Discharge review board background
The discharge review boards were created in the wake of World War II. There was an influx of service members exiting the service with undesirable discharges. Their only recourse was the federal courts. The strain on the courts helped drive Congress to create Discharge Review Boards under 10 U.S.C. 1553.
The DRB will not review discharges resulting from the sentence of a general court-martial. Those cases must be submitted to the Board for Correction of Military Records under 10 U.S.C. 1552. We use a similar process for preparing those cases.
Generally, the boards review the propriety and equity of an applicant's discharge. Propriety is basically a question as to whether or not the military followed the proper regulations in processing your discharge. If there are irregularities in your discharge, a legal consult is definitely advisable. The question of equity is simply a question of fairness. Your post-service conduct can play a role in examining whether your characterization of service was appropriate.
There is a 15-year statute of limitations because Congress wanted to give people an opportunity to make amends for anything they may have done in service. Docket Number ND97-01164. Sometimes the board members need to be reminded that we want people to have their discharges upgraded where they have been good citizens.
ordering records for a discharge review board
One of the first steps we take in reviewing a case is to assist you in obtaining your military records. Once we have your records, we conduct a full review of your service records. We may also want examine your medical records if relevant. Our firm is unique to other military law firms because we handle a substantial number of medical cases. So we have a solid understanding of the medicine, psychology, and disability system.
discharge review board consideration of propriety and equity
Discharges are presumed proper unless there is an error of fact, law, procedure, or discretion that exists associated with the discharge at the time of issuance. (DoDI 1332.28 E.4.2.1). The firm is surgical in our search for errors of fact, law, procedure, or discretion.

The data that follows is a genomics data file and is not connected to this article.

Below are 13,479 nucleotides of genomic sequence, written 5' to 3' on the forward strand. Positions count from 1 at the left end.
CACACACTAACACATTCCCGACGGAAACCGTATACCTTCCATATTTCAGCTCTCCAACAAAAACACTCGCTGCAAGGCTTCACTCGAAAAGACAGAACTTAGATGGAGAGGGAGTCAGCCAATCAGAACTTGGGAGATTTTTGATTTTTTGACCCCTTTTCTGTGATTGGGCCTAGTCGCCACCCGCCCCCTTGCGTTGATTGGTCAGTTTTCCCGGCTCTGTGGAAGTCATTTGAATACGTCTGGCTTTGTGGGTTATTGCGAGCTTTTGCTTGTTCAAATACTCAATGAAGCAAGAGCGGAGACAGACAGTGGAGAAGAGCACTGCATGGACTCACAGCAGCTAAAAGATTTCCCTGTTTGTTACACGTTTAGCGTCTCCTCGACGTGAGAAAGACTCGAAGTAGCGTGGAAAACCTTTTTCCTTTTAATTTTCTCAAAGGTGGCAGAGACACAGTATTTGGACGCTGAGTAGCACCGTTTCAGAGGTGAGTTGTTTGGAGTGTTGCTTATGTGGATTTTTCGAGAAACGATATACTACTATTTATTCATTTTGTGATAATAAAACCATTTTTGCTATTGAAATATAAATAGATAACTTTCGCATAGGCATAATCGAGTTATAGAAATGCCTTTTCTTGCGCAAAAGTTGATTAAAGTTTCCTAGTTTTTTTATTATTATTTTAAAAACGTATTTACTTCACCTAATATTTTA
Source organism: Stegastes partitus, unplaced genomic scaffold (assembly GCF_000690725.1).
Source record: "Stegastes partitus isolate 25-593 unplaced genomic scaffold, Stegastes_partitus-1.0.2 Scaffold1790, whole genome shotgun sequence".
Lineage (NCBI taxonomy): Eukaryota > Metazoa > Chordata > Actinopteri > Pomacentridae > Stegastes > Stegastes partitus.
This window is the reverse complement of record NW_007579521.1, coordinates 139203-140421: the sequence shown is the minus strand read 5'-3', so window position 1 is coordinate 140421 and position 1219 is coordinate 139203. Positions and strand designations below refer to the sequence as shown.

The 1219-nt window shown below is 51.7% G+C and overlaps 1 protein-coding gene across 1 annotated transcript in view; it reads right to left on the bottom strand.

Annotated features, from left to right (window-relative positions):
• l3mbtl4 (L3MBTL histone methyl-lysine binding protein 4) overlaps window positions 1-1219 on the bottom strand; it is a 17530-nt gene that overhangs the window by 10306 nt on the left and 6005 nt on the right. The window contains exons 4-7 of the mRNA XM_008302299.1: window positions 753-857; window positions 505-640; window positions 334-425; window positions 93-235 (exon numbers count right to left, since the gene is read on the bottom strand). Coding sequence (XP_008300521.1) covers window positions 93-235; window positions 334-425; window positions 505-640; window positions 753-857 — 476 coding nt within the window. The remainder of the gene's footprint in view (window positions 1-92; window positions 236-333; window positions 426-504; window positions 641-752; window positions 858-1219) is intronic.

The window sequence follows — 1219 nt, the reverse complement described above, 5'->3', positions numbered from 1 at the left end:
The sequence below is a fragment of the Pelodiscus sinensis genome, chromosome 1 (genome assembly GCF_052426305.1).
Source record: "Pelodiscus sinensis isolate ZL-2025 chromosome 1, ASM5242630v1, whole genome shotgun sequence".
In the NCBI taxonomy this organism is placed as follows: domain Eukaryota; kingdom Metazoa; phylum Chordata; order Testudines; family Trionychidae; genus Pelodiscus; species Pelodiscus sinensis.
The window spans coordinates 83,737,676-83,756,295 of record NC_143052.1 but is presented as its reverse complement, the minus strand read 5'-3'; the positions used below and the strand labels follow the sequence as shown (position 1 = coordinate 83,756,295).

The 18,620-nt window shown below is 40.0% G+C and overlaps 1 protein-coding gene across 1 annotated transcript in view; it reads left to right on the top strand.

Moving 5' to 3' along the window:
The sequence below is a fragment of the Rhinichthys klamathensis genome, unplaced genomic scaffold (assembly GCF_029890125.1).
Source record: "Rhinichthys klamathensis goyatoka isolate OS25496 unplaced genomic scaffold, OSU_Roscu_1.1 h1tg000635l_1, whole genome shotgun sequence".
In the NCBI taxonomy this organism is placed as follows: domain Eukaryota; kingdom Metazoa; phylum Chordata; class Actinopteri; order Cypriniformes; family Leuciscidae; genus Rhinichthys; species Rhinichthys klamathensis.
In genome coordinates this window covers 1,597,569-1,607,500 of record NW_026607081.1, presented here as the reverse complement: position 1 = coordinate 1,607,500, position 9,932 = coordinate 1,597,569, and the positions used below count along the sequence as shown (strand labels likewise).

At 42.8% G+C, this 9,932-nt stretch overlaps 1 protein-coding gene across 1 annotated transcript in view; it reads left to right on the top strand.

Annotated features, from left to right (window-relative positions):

Under DODI 1332.28 E4.3.3. Equity, a discharge is equitable unless relief is warranted based upon consideration of Applicant’s service record and other evidence submitted to the review board. Quality of service is evidenced by factors like Applicant’s service history, awards and decorations, disciplinary actions, level of responsibility, acts of merit, post-service conduct, and other mitigating factors. Among the many factors this board considers for the assessment of the quality of service is “outstanding post-service conduct that may provide a basis for a more thorough understanding of the performance of the applicant during the period of service that is the subject of the discharge review.” See DODI 1332.28, E220.127.116.11.10.
When we are looking at equitable factors and post-service conduct, the Department of Defense Instruction clearly spells out the factors that the boards consider. DoDI 1332.28 E.4.3.
The factors include:
-Service history, date of enlistment, period of enlistment, highest rank achieved, conduct or efficiency ratings;
-Awards and decorations;
-Letters of commendation OR reprimand;
-Combat service and wounds received in action;
-Promotions or demotions;
-Level of responsibility;
-Other acts of merit;
-Length of service subject to review;
-Prior military service and discharges;
-Convictions by courts-martial;
-Records of NJP;
-Periods of unauthorized absence;
-Discharges in lieu of court-martial;
-Age, educational level, and aptitude scores;